Telsa’s upcoming compact electric saloon will be “realistically” priced against rivals such as the Audi A4 and BMW 3-series, according to Chris Porritt, the company’s vice-president of engineering. 

Porritt, a Brit who left Aston Martin last year to join Tesla, told Autocar that the price of batteries was the key calculation when engineering the model, which is expected in late 2016-early 2017. “Building the Gigafactory will help make battery manufacturing more cost-effective,” he said. 

Porritt also said that the small car would be constructed from “appropriate materials” and would not be based on the same all-aluminium platform as the Model S. Tesla boss Elon Musk has already revealed that the new ‘Model E’ will be about 20 per cent smaller than today’s Model S.

Porritt said:  “I expect there will be very little carry-over. We’ve got to be cost-effective. We can’t use aluminium for all the [small car’s] components.” This suggests that the Model E will use mostly steel in its make-up, although it will probably use bonding and rivets in its construction.

When Autocar spoke to Porritt, he was at Tesla’s southern California studio working on the upcoming Model X SUV. He said the seven–seater was based on the same platform and wheelbase as the Model S saloon, but some of the suspension had been changed.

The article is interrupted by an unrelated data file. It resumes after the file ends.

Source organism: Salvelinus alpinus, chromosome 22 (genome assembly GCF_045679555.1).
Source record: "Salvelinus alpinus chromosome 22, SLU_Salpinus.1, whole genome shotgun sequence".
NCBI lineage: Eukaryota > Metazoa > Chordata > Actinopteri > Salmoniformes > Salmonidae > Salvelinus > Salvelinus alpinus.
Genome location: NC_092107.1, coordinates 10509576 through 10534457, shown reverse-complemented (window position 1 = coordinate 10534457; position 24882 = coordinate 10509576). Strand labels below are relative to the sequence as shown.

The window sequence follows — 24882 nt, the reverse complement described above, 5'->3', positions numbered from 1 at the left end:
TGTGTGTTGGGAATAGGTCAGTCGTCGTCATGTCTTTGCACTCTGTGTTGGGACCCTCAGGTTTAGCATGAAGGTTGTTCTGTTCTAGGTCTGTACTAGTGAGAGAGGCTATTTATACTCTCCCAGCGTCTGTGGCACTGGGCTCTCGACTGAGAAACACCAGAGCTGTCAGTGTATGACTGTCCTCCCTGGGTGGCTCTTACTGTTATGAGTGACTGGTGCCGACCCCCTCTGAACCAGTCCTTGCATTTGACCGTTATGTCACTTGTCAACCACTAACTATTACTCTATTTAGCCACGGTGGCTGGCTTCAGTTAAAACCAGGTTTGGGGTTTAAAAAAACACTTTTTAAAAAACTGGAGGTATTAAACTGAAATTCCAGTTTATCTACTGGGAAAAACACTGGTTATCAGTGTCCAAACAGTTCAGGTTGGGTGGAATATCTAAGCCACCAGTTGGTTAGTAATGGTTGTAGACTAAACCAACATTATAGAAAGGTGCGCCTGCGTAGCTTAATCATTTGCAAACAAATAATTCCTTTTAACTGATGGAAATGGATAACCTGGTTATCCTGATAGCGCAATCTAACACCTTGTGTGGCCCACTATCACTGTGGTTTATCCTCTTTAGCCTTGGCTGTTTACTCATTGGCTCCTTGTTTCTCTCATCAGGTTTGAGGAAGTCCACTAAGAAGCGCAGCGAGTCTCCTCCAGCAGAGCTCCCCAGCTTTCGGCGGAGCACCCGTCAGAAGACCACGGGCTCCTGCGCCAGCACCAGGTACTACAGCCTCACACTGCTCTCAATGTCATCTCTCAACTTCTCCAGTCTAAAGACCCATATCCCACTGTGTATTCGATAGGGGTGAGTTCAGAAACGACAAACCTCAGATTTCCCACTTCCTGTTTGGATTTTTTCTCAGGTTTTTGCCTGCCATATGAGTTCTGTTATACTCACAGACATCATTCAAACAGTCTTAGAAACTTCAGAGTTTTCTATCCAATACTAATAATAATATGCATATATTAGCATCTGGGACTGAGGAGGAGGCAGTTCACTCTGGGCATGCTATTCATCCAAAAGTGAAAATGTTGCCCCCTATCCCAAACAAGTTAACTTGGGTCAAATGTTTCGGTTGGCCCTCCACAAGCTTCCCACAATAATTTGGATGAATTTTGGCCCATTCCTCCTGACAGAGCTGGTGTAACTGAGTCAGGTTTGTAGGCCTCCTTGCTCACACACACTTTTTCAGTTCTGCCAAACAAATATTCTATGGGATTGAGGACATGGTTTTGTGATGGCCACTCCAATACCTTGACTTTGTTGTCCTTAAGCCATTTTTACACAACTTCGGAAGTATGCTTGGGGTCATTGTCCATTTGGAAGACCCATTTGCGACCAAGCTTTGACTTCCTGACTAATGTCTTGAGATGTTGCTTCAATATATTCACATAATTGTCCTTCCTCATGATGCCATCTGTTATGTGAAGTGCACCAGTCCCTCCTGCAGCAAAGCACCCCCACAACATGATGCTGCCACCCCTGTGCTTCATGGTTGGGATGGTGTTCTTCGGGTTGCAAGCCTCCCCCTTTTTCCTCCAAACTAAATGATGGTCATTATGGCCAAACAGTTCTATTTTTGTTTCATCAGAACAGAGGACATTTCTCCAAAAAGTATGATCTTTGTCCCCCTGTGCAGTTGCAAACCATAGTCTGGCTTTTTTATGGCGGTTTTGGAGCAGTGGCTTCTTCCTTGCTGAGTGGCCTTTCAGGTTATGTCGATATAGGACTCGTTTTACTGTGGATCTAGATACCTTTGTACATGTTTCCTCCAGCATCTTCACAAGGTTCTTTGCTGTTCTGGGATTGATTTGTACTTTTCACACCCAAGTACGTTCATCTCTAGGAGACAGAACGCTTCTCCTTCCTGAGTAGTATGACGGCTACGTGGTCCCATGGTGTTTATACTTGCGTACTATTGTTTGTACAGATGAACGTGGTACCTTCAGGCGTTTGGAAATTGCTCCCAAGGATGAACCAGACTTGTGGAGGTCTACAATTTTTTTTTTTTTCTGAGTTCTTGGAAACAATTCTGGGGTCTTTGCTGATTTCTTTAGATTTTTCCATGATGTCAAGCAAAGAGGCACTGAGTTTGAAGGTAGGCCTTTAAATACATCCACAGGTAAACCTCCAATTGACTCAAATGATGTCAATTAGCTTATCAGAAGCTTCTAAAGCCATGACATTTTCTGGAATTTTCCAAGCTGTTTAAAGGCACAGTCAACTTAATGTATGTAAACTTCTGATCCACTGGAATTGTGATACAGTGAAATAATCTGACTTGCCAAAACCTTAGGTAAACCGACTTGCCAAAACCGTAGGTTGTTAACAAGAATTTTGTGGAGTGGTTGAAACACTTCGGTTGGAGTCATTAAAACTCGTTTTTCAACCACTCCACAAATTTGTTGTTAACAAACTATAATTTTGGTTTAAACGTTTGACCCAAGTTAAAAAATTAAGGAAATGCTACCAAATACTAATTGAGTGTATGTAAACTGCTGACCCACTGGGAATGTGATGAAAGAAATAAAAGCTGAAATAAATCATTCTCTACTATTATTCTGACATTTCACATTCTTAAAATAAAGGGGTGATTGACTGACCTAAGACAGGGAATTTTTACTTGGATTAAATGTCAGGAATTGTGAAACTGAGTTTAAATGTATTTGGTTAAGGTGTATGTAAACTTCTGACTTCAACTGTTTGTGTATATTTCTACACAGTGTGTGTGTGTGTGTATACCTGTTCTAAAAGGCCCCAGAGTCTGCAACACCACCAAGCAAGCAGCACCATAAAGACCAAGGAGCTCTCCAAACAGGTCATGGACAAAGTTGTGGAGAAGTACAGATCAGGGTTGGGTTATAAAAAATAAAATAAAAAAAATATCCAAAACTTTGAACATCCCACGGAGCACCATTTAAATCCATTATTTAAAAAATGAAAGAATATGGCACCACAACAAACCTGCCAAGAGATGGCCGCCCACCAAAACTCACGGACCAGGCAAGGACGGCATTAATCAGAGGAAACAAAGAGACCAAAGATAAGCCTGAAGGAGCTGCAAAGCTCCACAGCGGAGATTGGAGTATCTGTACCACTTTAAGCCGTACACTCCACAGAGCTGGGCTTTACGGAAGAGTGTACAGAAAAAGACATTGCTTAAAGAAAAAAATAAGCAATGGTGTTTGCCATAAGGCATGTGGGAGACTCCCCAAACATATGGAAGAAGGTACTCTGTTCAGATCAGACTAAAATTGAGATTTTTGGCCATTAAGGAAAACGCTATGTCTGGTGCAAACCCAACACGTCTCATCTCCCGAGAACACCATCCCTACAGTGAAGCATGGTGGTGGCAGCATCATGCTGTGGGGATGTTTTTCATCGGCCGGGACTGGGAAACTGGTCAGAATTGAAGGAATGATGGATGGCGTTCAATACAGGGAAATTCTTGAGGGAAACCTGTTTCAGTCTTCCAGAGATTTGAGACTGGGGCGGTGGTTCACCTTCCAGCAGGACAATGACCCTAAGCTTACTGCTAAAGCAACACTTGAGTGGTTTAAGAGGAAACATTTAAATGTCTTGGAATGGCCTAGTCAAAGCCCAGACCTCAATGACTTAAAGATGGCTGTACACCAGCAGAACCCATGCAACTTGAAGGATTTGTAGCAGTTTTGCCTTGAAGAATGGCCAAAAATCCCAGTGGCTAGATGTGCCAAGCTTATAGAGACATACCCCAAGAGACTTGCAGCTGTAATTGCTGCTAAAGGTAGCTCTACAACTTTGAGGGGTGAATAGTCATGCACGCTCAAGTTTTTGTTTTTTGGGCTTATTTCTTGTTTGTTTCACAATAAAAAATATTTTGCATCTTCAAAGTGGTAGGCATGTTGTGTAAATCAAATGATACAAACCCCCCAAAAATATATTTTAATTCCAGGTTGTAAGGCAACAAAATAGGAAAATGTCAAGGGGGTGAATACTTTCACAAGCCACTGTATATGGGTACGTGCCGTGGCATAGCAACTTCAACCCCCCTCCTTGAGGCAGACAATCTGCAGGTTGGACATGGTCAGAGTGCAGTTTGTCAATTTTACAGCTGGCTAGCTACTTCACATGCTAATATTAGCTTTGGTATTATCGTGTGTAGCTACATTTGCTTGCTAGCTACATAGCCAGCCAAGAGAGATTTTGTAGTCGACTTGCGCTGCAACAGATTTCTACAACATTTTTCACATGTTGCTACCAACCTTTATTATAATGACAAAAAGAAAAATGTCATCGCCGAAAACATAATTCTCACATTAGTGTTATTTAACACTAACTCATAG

He said the unusual ‘swan wing’ rear doors had been designed to make it easier to load children, as well as making the third row of seats more accessible. They will appear on the showroom version, which is due to go on sale late next year.

Porritt said he has been working on the Model S, refining the manufacturing process and modifying components so that they can be made more efficiently. He also executed the conversion to right-hand drive, opening up markets in the UK, Japan, Australia and Hong Kong. 

Porritt was bullish about the further potential for the expanding Tesla brand. “If you get the car right, it doesn’t matter that it’s electric,” he said. He was scathing about the studied “differentness” of electric cars such as the Nissan Leaf. “People don’t want to look eccentric. They want to have pride in their car’s looks. Our biggest advocates are our [existing] customers,” he said.

Tesla is currently building 600 examples of the Model S each week at its factory in Freemont and expects Model X sales to add significantly to that total. The factory has a theoretical capacity of 500,000 vehicles per year. 

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